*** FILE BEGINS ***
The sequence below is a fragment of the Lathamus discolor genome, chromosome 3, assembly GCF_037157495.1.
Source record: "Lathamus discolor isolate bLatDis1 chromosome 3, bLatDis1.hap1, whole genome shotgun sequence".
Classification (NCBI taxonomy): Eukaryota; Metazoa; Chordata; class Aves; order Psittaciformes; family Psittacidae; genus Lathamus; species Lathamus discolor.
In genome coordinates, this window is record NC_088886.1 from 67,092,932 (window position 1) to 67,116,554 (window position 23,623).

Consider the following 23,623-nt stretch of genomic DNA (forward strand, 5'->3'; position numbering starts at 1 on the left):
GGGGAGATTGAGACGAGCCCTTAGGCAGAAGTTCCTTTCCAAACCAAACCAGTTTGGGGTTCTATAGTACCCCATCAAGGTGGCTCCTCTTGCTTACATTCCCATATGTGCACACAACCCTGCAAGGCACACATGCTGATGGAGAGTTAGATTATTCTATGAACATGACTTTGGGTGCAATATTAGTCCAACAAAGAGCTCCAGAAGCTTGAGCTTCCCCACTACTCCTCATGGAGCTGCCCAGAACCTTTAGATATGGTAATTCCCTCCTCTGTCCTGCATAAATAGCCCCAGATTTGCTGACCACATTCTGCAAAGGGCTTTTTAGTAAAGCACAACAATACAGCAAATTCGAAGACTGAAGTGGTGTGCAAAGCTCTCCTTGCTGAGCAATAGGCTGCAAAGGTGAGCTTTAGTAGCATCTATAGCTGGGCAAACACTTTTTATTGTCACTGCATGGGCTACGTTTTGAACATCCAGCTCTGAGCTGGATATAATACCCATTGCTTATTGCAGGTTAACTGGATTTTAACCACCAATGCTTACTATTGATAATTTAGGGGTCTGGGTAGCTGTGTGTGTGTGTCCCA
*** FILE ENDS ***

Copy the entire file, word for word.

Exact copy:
The sequence below is a fragment of the Lathamus discolor genome, chromosome 3, assembly GCF_037157495.1.
Source record: "Lathamus discolor isolate bLatDis1 chromosome 3, bLatDis1.hap1, whole genome shotgun sequence".
Classification (NCBI taxonomy): Eukaryota; Metazoa; Chordata; class Aves; order Psittaciformes; family Psittacidae; genus Lathamus; species Lathamus discolor.
In genome coordinates, this window is record NC_088886.1 from 67,092,932 (window position 1) to 67,116,554 (window position 23,623).

Consider the following 23,623-nt stretch of genomic DNA (forward strand, 5'->3'; position numbering starts at 1 on the left):
GGGGAGATTGAGACGAGCCCTTAGGCAGAAGTTCCTTTCCAAACCAAACCAGTTTGGGGTTCTATAGTACCCCATCAAGGTGGCTCCTCTTGCTTACATTCCCATATGTGCACACAACCCTGCAAGGCACACATGCTGATGGAGAGTTAGATTATTCTATGAACATGACTTTGGGTGCAATATTAGTCCAACAAAGAGCTCCAGAAGCTTGAGCTTCCCCACTACTCCTCATGGAGCTGCCCAGAACCTTTAGATATGGTAATTCCCTCCTCTGTCCTGCATAAATAGCCCCAGATTTGCTGACCACATTCTGCAAAGGGCTTTTTAGTAAAGCACAACAATACAGCAAATTCGAAGACTGAAGTGGTGTGCAAAGCTCTCCTTGCTGAGCAATAGGCTGCAAAGGTGAGCTTTAGTAGCATCTATAGCTGGGCAAACACTTTTTATTGTCACTGCATGGGCTACGTTTTGAACATCCAGCTCTGAGCTGGATATAATACCCATTGCTTATTGCAGGTTAACTGGATTTTAACCACCAATGCTTACTATTGATAATTTAGGGGTCTGGGTAGCTGTGTGTGTGTGTCCCA